Japan's Coming Challenges: What Awaits Shinzo Abe
Shinzo Abe became prime minister of Japan—its seventh in six years —after his Liberal Democratic Party, which has governed Japan for all but four years since 1955, won parliamentary elections resoundingly, ending a three-year interlude by the Democratic Party of Japan.
Abe has his work cut out for him. Japan has big problems -- at home and abroad.
Let's start with the economy. Time was when Japan was deemed a model for rapid growth, technological innovation, rising living standards, and expanding exports. From 1980 through 1990, for example, its economic growth averaged 6.4 percent. If China's economy is now considered most likely to surpass America's by the middle of this century, Japan was seen as the main competitor in the 1970s and 1980s and was the target of American critics lamenting jobs lost to "unfair" trade.
So high was Japan riding that a Harvard professor published a bestseller in 1979 entitled Japan as Number One: Lessons for America.
"If only," most Japanese would now say of this ill-timed tome.
So what happened? During the "lost decade" of the 1990s, Japan, following the popping of a real estate bubble and a stock market crash, slipped into a slump marked by rising employment and prolonged deflation, with prices falling, and falling further because consumers held back on spending expecting that they would fall even further. In contrast to the rapid pace of the prior four decades, between 1992-99 growth averaged 0.73 percent, with the economy contracting in two of those years.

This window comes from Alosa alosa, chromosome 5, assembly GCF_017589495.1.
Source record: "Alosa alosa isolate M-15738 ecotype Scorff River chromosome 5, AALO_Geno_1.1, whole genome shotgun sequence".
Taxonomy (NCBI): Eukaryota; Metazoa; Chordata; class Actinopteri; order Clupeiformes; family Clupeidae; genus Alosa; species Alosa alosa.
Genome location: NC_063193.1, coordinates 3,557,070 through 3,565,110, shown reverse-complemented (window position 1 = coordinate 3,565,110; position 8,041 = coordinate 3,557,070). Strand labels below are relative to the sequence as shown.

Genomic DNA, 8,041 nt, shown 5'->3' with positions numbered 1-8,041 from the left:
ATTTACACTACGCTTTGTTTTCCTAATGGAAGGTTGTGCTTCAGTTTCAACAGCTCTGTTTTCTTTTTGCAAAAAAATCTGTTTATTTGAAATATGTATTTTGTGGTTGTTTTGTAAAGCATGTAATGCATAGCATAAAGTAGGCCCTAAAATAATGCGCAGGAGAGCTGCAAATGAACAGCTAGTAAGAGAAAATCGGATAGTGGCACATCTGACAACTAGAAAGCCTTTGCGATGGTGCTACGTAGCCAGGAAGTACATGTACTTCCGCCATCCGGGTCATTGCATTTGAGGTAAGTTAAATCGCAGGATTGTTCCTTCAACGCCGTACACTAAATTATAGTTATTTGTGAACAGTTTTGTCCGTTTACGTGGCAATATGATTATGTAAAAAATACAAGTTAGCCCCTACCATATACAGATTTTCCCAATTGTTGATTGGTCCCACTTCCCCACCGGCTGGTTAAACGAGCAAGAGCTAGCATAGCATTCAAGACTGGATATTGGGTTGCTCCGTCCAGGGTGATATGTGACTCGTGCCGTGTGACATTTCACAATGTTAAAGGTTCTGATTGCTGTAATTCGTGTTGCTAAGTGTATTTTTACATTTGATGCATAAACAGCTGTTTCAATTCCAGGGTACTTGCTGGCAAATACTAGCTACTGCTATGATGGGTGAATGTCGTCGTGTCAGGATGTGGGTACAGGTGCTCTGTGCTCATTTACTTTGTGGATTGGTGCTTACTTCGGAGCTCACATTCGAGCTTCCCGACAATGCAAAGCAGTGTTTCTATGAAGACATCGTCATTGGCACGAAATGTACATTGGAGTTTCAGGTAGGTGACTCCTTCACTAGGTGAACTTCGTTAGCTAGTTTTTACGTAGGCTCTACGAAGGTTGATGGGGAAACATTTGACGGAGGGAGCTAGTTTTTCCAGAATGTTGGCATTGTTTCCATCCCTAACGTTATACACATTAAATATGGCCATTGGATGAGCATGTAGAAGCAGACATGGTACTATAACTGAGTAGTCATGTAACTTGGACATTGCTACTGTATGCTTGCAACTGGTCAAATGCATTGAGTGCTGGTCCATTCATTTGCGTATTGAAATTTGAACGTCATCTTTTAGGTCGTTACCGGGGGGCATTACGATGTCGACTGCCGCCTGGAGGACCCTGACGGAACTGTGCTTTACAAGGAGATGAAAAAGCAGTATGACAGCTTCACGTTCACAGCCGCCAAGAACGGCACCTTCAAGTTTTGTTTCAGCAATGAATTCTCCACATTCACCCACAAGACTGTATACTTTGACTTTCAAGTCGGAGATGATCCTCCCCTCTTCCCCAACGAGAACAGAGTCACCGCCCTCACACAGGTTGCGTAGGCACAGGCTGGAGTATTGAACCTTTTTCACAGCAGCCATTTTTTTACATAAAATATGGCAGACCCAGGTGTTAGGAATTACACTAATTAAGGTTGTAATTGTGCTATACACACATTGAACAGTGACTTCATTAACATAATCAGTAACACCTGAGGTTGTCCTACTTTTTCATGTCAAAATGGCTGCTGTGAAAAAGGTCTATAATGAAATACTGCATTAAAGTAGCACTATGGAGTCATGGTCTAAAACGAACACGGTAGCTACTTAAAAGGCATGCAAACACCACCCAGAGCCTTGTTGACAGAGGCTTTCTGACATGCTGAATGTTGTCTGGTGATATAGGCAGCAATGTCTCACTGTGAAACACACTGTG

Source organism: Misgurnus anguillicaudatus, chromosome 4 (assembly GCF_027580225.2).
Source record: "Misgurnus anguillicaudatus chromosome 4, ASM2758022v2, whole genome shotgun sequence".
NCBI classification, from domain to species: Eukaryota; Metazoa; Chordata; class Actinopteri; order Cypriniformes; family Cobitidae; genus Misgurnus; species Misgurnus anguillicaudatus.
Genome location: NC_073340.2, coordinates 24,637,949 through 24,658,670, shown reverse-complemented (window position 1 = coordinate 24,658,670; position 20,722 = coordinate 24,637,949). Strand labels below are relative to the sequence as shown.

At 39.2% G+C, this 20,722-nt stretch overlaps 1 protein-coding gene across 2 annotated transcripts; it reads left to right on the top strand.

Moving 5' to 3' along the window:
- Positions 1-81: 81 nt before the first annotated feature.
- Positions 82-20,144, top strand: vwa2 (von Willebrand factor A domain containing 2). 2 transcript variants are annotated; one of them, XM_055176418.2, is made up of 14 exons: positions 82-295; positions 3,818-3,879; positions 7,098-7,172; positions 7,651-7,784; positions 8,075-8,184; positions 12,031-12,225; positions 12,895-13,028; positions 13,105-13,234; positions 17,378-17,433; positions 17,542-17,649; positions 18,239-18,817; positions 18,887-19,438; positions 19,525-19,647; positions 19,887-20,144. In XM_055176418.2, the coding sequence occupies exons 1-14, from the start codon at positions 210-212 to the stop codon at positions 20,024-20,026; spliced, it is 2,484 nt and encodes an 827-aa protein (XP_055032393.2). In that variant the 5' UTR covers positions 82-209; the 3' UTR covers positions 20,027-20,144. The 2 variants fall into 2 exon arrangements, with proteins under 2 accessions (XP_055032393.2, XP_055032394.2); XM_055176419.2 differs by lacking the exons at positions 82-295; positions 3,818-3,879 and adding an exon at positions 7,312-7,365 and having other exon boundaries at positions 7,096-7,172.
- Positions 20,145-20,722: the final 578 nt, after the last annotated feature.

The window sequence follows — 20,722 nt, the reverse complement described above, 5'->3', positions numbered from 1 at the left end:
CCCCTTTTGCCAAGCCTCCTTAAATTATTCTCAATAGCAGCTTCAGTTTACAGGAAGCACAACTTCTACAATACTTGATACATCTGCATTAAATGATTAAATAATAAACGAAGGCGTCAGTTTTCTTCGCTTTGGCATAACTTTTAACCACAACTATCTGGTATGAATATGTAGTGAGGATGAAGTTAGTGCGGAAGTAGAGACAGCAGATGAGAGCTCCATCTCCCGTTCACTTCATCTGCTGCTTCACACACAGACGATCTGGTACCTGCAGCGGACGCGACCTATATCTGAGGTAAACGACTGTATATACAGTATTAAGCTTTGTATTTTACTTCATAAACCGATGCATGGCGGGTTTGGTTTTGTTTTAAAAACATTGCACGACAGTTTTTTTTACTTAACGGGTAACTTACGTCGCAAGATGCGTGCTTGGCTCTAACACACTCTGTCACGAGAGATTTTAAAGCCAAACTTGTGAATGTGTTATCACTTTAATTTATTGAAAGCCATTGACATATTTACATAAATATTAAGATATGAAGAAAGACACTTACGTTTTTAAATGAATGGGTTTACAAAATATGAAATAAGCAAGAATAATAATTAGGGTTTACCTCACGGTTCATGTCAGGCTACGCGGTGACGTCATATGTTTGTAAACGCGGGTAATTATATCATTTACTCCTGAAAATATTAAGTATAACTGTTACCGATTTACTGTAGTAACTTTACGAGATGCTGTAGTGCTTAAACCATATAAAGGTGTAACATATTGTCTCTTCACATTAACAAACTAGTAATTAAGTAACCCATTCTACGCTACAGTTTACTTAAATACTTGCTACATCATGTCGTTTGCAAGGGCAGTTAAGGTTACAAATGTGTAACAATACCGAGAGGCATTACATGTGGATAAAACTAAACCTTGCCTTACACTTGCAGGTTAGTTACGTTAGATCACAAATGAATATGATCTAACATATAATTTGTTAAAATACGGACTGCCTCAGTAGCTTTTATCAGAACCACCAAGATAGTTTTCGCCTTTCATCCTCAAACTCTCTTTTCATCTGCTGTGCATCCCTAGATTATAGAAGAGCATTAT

Japan has yet to fully emerge from that funk. Growth picked up between 2003-2007, though modestly, averaging just below 2 percent. Then came the fallout from the 2008 global financial crisis and three years of negative growth: 2008, 2009, and 2011. In the second and third quarters of this year, the economy shrank, which means that Japan is again in a recession, its fourth in five years. Meanwhile, in 2001 China overtook Japan to become the world's second largest economy, and India may have done so in 2012.
Another dose of economic stimulus and measures by the Bank of Japan to pump money into the economy may help, but the outlook for brisk growth is poor, and the Keynesian policies will, certainly in the short term, increase Japan's public debt, already a staggering 200 percent of GDP (if you think we have problems, consider that ours is about 100 percent). Moreover, the old strategy of export led-growth is no longer feasible given America's anemic growth, the slowdown in China (Japan's top trade partner), and the Eurozone mess. And with its nuclear power network out of commission since last year's tsunami, Japan will have to import even more energy.
A second problem, closely connected to the economy, is demography. Simply put, Japan has been aging--and fast. According to its Health Ministry, in 1970 the proportion of the population 65 or older was 7 percent, but it rose to 23 percent in 2010 and will reach 39 percent in 2050. The "Total Fertility Rate" (the number of children a woman is projected to have on average) dropped from 3.65 in 1950 to 1.39 currently, placing Japan 142nd in a list of 152 countries for which TFR data is available. The mean age for marriage has risen steadily for Japanese men and women. Japan also has the world's third highest life expectancy: 84 years. Its population, now 127 million, has been essentially stationary over the past five years and is expected to drop to 100 million by 2050.